“We believe that these changes will impact student learning and socio-emotional development and growth in a negative way.”
This is not preparing students for life in the real world. It’s endless excuses for failure.
WJLA News reports:
Va. teachers push back on equity proposal to abolish some grades, late homework penalties
Based on feedback from the Arlington School Board, the Arlington Public Schools system is focusing on what they call more equitable grading practices.
The preliminary proposal calls for
- No late penalties for homework – because the proposal says it leads to inaccurate grades as it reflects on student’s behavior and not student achievement
- No extra credit – as the proposal says extra credit leads to biased grades and penalizes students with fewer resources
- Unlimited redoes and retakes on assignment
- No grading for homework as the proposal says mistakes are vital to learning and students are less likely to take risks when they fear they will be graded down for making a mistakes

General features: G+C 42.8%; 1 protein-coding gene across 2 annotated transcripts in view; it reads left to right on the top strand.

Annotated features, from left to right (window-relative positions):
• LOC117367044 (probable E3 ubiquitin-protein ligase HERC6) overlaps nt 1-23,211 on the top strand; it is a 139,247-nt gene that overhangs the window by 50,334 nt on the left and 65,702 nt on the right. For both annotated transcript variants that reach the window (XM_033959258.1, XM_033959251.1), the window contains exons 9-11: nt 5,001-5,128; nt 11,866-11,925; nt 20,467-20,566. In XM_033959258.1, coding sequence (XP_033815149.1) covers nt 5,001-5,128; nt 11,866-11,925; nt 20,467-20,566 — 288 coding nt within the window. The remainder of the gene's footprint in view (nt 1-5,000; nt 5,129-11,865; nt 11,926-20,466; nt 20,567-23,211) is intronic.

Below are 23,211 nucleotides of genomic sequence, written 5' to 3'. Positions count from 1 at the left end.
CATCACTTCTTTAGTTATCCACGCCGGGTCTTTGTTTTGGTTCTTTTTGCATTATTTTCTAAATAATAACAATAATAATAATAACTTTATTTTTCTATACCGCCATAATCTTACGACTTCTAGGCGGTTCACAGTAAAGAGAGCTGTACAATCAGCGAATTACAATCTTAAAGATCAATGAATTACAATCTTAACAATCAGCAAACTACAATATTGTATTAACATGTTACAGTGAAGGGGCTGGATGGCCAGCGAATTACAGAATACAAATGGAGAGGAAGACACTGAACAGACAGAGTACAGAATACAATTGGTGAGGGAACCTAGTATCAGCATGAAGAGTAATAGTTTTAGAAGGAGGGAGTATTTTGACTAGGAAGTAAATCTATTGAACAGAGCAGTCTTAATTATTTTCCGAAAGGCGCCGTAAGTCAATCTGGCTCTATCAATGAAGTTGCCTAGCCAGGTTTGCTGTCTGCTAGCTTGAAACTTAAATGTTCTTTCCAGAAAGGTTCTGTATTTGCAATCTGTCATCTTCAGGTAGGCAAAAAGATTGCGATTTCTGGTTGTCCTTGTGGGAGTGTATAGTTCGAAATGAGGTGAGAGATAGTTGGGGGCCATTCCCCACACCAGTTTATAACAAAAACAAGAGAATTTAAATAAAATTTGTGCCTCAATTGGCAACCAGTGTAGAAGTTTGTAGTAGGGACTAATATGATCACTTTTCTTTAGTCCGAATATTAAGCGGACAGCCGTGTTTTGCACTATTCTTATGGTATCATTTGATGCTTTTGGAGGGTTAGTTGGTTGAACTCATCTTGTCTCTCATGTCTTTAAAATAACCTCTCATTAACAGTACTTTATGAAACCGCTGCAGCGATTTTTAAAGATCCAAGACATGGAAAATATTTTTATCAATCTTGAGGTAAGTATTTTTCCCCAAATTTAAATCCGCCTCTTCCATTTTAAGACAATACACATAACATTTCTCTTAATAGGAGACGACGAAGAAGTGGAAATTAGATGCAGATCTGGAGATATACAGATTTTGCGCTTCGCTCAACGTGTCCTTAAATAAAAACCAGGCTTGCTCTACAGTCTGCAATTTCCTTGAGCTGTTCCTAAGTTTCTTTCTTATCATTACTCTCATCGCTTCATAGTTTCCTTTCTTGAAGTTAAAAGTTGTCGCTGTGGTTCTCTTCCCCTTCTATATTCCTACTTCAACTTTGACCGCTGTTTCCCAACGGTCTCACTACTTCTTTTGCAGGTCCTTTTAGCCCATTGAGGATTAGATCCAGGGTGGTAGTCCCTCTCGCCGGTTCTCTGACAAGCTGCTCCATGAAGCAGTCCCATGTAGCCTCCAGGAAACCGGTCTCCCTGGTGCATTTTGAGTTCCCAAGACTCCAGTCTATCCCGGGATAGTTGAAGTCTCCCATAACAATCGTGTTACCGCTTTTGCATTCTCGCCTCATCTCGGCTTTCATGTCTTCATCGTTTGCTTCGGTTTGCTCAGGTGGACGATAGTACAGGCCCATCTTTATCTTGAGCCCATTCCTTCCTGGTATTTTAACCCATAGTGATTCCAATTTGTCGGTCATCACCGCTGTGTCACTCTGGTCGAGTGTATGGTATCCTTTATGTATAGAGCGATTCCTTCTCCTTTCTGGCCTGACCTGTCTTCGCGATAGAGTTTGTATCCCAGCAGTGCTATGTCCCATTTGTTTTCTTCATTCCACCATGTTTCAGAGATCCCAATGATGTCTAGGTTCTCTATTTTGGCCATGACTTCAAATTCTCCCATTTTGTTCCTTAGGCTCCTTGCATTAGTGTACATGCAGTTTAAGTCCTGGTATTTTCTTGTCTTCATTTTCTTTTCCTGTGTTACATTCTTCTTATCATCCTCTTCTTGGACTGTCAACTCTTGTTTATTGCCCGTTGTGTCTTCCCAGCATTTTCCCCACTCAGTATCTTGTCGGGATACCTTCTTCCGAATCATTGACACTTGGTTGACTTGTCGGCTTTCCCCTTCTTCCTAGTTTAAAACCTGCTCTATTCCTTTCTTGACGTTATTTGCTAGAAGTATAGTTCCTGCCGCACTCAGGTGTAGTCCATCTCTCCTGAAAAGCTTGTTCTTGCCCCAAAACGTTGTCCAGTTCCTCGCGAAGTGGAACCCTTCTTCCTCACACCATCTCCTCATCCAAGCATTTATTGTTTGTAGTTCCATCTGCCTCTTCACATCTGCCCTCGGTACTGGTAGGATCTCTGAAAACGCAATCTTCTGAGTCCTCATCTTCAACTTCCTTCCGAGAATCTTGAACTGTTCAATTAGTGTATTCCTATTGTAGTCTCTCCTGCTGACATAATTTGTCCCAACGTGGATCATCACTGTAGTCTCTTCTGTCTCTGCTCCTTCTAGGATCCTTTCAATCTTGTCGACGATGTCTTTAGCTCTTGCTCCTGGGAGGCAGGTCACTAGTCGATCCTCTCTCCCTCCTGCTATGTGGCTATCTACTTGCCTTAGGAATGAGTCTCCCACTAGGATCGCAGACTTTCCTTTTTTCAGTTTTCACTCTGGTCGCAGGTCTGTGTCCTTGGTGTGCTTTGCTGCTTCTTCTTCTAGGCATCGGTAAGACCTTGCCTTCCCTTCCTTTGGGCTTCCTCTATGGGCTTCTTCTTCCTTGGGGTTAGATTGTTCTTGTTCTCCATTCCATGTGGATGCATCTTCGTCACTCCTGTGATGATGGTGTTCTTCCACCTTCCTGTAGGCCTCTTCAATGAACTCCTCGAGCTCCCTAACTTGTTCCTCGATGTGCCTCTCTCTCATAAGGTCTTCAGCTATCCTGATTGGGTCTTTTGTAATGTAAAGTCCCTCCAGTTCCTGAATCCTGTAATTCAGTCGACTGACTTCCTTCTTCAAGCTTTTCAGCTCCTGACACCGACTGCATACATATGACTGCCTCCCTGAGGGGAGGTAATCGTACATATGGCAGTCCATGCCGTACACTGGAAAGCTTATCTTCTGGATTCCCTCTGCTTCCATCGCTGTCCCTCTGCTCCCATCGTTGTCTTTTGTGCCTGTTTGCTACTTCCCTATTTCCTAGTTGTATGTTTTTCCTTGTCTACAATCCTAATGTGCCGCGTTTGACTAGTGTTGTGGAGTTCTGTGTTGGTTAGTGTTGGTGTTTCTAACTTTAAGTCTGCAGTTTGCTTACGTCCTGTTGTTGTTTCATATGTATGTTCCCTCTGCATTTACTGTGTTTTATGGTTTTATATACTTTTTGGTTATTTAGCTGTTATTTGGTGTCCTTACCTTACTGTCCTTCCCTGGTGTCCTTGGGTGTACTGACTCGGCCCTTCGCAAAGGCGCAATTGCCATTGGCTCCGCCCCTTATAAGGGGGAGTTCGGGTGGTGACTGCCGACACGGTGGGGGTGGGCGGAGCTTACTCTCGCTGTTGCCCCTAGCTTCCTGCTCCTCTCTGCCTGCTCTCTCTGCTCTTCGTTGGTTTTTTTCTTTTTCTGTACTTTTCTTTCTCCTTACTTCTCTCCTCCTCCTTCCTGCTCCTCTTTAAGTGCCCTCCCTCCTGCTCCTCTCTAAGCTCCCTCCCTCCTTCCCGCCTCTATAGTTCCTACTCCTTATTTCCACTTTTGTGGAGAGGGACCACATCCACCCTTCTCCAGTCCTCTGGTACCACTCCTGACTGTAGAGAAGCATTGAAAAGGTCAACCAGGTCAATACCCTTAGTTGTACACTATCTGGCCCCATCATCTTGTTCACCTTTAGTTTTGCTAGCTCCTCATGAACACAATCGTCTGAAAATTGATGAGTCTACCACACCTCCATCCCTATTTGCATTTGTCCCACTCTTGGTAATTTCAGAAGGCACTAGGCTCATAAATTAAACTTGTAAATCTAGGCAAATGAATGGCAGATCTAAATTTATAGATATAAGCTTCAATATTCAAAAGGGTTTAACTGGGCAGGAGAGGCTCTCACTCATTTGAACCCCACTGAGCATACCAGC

Teachers from Wakefield High School sent a letter to the Arlington County Superintendent that said the proposal is anything but equitable and would impact the neediest of students as they prepare for the future.
Dear Arlington School Board members and Dr. Duran:
As educators with decades of experience in APS, we are extremely concerned with several changes proposed in the new grading and homework policy. We believe that these changes will impact student learning and socio-emotional development and growth in a negative way. The changes, if implemented, will also result in the decline of high expectations and rigor in the classroom across all APS high schools. We agree that homework, summer assignments, summative as well as formative assessments need to be meaningful, engaging, and be clearly communicated/explained to students and their families; however, if proposed changes are implemented, the accountability “piece” of the learning process will exist in theory only.
In addition to learning how to construct an effective argument in writing, solve math equations, or properly conduct science experiments, as students matriculate through high school, they also learn how to develop organizational, time and stress management skills and grow as responsible, civically engaged, and considerate young adults.
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